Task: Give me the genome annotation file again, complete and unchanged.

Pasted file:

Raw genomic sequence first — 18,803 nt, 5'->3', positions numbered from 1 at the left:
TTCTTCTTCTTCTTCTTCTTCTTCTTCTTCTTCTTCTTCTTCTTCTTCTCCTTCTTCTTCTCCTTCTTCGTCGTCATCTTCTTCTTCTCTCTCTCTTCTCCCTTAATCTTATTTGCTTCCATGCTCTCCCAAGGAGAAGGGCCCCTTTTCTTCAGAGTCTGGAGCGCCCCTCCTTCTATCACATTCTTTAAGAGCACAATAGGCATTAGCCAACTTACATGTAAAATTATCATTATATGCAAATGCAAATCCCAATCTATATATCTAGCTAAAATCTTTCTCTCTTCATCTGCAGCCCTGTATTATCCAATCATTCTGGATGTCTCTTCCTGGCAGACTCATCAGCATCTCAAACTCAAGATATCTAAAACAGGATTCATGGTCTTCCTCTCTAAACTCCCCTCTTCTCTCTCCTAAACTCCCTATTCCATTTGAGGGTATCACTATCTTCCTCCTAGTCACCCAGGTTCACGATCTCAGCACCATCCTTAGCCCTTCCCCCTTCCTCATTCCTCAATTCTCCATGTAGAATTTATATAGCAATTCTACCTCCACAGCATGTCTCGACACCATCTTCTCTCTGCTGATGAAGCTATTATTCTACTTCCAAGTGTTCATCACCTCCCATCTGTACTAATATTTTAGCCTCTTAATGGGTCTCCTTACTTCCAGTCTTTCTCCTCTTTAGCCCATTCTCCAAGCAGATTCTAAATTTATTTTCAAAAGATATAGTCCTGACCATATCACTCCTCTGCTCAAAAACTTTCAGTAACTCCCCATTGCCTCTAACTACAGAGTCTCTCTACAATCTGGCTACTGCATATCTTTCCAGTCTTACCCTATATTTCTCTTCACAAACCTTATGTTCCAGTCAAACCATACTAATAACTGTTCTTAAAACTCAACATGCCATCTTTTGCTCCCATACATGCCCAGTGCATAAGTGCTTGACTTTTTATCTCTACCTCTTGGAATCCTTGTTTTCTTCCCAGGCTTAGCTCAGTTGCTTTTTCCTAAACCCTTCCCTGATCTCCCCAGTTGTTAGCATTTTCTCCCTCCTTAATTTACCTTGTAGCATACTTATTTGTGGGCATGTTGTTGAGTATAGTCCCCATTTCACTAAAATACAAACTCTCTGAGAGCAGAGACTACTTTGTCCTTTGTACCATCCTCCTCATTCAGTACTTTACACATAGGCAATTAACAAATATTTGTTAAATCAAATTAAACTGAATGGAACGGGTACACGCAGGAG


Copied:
Raw genomic sequence first — 18,803 nt, 5'->3', positions numbered from 1 at the left:
TTCTTCTTCTTCTTCTTCTTCTTCTTCTTCTTCTTCTTCTTCTTCTTCTCCTTCTTCTTCTCCTTCTTCGTCGTCATCTTCTTCTTCTCTCTCTCTTCTCCCTTAATCTTATTTGCTTCCATGCTCTCCCAAGGAGAAGGGCCCCTTTTCTTCAGAGTCTGGAGCGCCCCTCCTTCTATCACATTCTTTAAGAGCACAATAGGCATTAGCCAACTTACATGTAAAATTATCATTATATGCAAATGCAAATCCCAATCTATATATCTAGCTAAAATCTTTCTCTCTTCATCTGCAGCCCTGTATTATCCAATCATTCTGGATGTCTCTTCCTGGCAGACTCATCAGCATCTCAAACTCAAGATATCTAAAACAGGATTCATGGTCTTCCTCTCTAAACTCCCCTCTTCTCTCTCCTAAACTCCCTATTCCATTTGAGGGTATCACTATCTTCCTCCTAGTCACCCAGGTTCACGATCTCAGCACCATCCTTAGCCCTTCCCCCTTCCTCATTCCTCAATTCTCCATGTAGAATTTATATAGCAATTCTACCTCCACAGCATGTCTCGACACCATCTTCTCTCTGCTGATGAAGCTATTATTCTACTTCCAAGTGTTCATCACCTCCCATCTGTACTAATATTTTAGCCTCTTAATGGGTCTCCTTACTTCCAGTCTTTCTCCTCTTTAGCCCATTCTCCAAGCAGATTCTAAATTTATTTTCAAAAGATATAGTCCTGACCATATCACTCCTCTGCTCAAAAACTTTCAGTAACTCCCCATTGCCTCTAACTACAGAGTCTCTCTACAATCTGGCTACTGCATATCTTTCCAGTCTTACCCTATATTTCTCTTCACAAACCTTATGTTCCAGTCAAACCATACTAATAACTGTTCTTAAAACTCAACATGCCATCTTTTGCTCCCATACATGCCCAGTGCATAAGTGCTTGACTTTTTATCTCTACCTCTTGGAATCCTTGTTTTCTTCCCAGGCTTAGCTCAGTTGCTTTTTCCTAAACCCTTCCCTGATCTCCCCAGTTGTTAGCATTTTCTCCCTCCTTAATTTACCTTGTAGCATACTTATTTGTGGGCATGTTGTTGAGTATAGTCCCCATTTCACTAAAATACAAACTCTCTGAGAGCAGAGACTACTTTGTCCTTTGTACCATCCTCCTCATTCAGTACTTTACACATAGGCAATTAACAAATATTTGTTAAATCAAATTAAACTGAATGGAACGGGTACACGCAGGAG